“Failure to define the type and extent of control to be exercised over suppliers, as required by 21 CFR 820.50(a)(2). Specifically, Your Purchasing Process and Supplier Evaluation Process Map (7.4.1) is ambiguous on how you will monitor your suppliers. Your process map lists the “input” for monitoring trends of performance as identifying performance parameters for suppliers. These parameters are not defined. Additionally, your firm has no quality data records to show that suppliers are being monitored.”
Now if you want to complicate the issue of compliance, do not bother to collect records (a.k.a. documented evidence) to support claims of compliance. One of Dr. D’s favorite quotes is; “If an event or activity is not documented in writing, in the eyes of FDA, it never happened.” As you can quickly ascertain from the warning letter excerpt in the previous section, this device manufacture not only failed to define but failed to have quality data records. The real travesty is that supplier quality should be one of the easier QSR requirements to achieve compliance. The doctor has taken the liberty to cut and paste the requirement. So why does Dr. D think this requirement is a proverbial cakewalk? Simply stated, create a reasonably coherent procedure, execute to the procedure’s content, and keep records to support claims of compliance. Remember, nowhere in §820.50 does it state device manufacturers must spend mega bucks performing on-site audits of suppliers. Establish a system and procedure that is effective for your organization and collect records that reflect compliance. You never want to be the firm that “fails to define or fails to have quality data records.”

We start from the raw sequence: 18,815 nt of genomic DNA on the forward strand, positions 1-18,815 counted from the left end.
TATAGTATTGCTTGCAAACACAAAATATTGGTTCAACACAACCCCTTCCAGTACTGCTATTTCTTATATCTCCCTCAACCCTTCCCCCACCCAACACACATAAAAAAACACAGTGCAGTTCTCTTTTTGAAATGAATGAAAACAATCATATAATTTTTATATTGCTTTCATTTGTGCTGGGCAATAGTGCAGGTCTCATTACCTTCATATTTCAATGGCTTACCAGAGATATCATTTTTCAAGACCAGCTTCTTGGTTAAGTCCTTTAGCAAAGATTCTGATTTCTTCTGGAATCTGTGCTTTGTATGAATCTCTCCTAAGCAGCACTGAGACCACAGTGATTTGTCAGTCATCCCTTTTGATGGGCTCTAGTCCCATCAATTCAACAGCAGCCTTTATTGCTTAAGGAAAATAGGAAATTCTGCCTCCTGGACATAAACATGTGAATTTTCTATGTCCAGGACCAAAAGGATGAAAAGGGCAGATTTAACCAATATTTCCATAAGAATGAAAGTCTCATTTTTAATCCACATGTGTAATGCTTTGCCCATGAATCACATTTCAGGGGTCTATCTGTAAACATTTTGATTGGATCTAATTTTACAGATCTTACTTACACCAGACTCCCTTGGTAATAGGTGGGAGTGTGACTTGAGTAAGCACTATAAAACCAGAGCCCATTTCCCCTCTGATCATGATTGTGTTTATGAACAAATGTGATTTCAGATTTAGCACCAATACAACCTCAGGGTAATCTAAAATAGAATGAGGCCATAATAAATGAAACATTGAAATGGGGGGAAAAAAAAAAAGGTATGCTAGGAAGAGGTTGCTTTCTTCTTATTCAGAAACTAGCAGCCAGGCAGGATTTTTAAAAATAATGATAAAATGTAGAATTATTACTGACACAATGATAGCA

(a) Evaluation of suppliers, contractors, and consultants. Each manufacturer shall establish and maintain the requirements, including quality requirements that must be met by suppliers, contractors, and consultants. Each manufacturer shall:
- Evaluate and select potential suppliers, contractors, and consultants on the basis of their ability to meet specified requirements, including quality requirements. The evaluation shall be documented.
- Define the type and extent of control to be exercised over the product, services, suppliers, contractors, and consultants, based on the evaluation results.
- Establish and maintain records of acceptable suppliers, contractors, and consultants.
In closing, thank you again for joining Dr. D and I hope you find value in the guidance provided. Until the next installment of DG – cheers from Dr. D. and best wishes for continued professional success.
- Code of Federal Regulation. (2013, April). Title 21 Part 820: Quality system regulation. Washington, D.C.: U. S. Government Printing Office.
- Devine, C. (2011). Devine guidance for complying with the FDA’s quality system regulation – 21 CFR, Part 820. Charleston, SC: Amazon.
- FDA – U.S. Food and Drug Administration Website. (2013, June). Warning letters. Retrieved July 27, 2013, from http://www.fda.gov/ICECI/EnforcementActions/WarningLetters/